julia> @time using StatisticalRethinking
 12.434140 seconds (20.41 M allocations: 1.334 GiB, 4.91% gc time, 0.04% compilation time)

julia> @time begin
                      pgrid = 0.0:0.01:1.0
                      prior = ones(length(pgrid))
                      likelihood1 = pdf.(Binomial.(3,pgrid),3).*prior
                      likelihood2 = pdf.(Binomial.(4,pgrid),3).*prior
                      likelihood3 = pdf.(Binomial.(7,pgrid),5).*prior
                      likelihood4 = pdf.(Binomial.(7,pgrid),5).*prior
                      likelihood1 = likelihood1./sum(likelihood1)
                      likelihood2 = likelihood2./sum(likelihood2)
                      likelihood3 = likelihood3./sum(likelihood3)
                      likelihood4 = likelihood4./sum(likelihood4)
              end;
  0.255271 seconds (671.12 k allocations: 39.900 MiB, 99.14% compilation time)

julia> @time begin
                      plot(pgrid, likelihood1)
                      plot!(pgrid,likelihood2)
                      plot!(pgrid,likelihood3)
                      plot!(pgrid,likelihood4)
              end;
 17.728324 seconds (45.90 M allocations: 2.738 GiB, 5.28% gc time)

Remarks

  • using StatisticalRethinking takes “only” 12 seconds for me. That’s reasonable considering that it loads ​heavy packages like StatsPlots and Turing, which are famously slow to load.

  • Your reported time for using StatisticalRethinking is similar to my precompilation time. These 120 seconds should only occur when you install the package. Maybe something in your installation prevented the packages to precompile when you installed them, so it was done later when you called using. Do you have to wait this much everytime you restart Julia?

  • It’s weird that your likelihood block takes 15 seconds. Mine takes only 0.3 second! Again, maybe something wrong with precompilation/invalidation which causes Distributions to recompile.

  • The plotting block takes time the first time it is executed after starting Julia. That one is expected (the famous “time to first plot problem”). It’s annoying and as you said already improved in Julia 1.6. Not sure there’s much to do here except waiting on the first plots after your start the notebook.

  • Yes sometimes you have to wait again later, for example if you make a new kind of plot that also takes long to compile. But waiting 15s for an iteration when the previous iterations were fast… That’s not normal, that sounds like this iteration is doing something different from the previous ones, requiring different code to be compiled.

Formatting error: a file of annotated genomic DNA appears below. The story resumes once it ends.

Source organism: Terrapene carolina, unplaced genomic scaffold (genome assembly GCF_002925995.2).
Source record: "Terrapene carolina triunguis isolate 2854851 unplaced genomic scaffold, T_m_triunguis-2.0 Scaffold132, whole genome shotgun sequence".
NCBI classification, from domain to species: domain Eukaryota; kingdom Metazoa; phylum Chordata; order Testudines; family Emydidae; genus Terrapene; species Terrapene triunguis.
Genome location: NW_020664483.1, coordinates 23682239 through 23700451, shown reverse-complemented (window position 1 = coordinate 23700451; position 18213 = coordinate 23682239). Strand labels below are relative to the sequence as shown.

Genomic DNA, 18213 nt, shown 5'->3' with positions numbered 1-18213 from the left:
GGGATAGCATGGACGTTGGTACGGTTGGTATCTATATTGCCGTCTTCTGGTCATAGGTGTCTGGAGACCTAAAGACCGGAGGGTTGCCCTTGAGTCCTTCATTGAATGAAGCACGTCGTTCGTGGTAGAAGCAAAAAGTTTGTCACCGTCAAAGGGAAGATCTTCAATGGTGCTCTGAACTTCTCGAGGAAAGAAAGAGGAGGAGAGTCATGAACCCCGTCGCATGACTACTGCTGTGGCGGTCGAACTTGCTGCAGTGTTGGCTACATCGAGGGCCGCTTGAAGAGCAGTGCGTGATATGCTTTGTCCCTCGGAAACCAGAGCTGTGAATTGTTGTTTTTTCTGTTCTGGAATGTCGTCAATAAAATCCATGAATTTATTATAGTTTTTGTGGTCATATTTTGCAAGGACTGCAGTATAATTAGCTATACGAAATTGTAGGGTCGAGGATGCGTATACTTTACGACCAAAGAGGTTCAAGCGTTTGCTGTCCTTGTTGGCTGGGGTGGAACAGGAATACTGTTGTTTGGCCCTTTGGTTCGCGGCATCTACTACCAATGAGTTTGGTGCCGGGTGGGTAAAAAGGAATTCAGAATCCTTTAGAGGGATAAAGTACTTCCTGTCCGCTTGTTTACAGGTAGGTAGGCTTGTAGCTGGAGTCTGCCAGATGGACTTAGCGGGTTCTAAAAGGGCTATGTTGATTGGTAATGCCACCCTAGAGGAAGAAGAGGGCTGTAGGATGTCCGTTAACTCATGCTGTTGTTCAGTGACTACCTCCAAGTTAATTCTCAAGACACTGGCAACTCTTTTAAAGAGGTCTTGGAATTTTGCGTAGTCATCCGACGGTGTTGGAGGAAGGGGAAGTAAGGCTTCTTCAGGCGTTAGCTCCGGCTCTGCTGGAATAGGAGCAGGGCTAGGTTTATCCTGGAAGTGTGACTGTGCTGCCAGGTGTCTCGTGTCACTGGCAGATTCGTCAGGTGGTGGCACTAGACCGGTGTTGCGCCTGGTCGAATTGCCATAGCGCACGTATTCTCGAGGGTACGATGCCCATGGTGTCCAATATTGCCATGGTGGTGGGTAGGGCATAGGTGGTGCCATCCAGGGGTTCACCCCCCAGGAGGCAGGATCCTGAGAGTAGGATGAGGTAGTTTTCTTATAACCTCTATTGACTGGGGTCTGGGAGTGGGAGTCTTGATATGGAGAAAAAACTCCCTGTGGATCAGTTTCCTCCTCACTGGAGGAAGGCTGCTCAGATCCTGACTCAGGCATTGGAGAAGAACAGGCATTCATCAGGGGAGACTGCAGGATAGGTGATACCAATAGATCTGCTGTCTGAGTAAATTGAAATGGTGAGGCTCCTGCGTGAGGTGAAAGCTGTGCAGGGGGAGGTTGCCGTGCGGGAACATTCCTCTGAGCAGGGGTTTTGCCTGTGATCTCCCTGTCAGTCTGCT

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Here are some notes, with simple examples of what others have said:

https://m3g.github.io/JuliaNotes.jl/stable/workflow/

https://m3g.github.io/JuliaNotes.jl/stable/modules/

(Setting up a package is one alternative, but a a cannon to kill a mosquito many times)

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Is there any package to do some sort of ptrace on julia jit? to figure out where it is taking time. The whole StatisticalRethinkingTuring.jl is a DrWatson project and i have a suspicion that might be making it go slow.

Do you have to wait this much everytime you restart Julia?

yes. time varies between 30 sec to 120 sec. I also asked similar question here.

Again, maybe something wrong with precompilation/invalidation which causes Distributions to recompile.

Anyway to check it?


@StatisticalMouse I also did same in Python, where vscode line by line execution is basically a jupyter notebook. so it works fine. But with julia problem was same, these 5-15 sec breaks were quite distracting for me. Another problem with pure REPL based approach was whole global variable vs loop variables etc. I am not totally comfortable with it yet. but getting the hang of it.


@Raf I wasn’t aware Turing was famous for it. I was basically drawn to it for the seamless ecosystem of ML and Turing in julia. Tensorflow Probability was quite unintutive, where I spent more time googling the syntax then actually thinking about my problem.

If the problem is that it takes a long time each time you start Julia, write a script that loads all the packages and runs all the functions you are using. Then crate a sys image with PackageCompiler. That’s what I did and it helped a ton.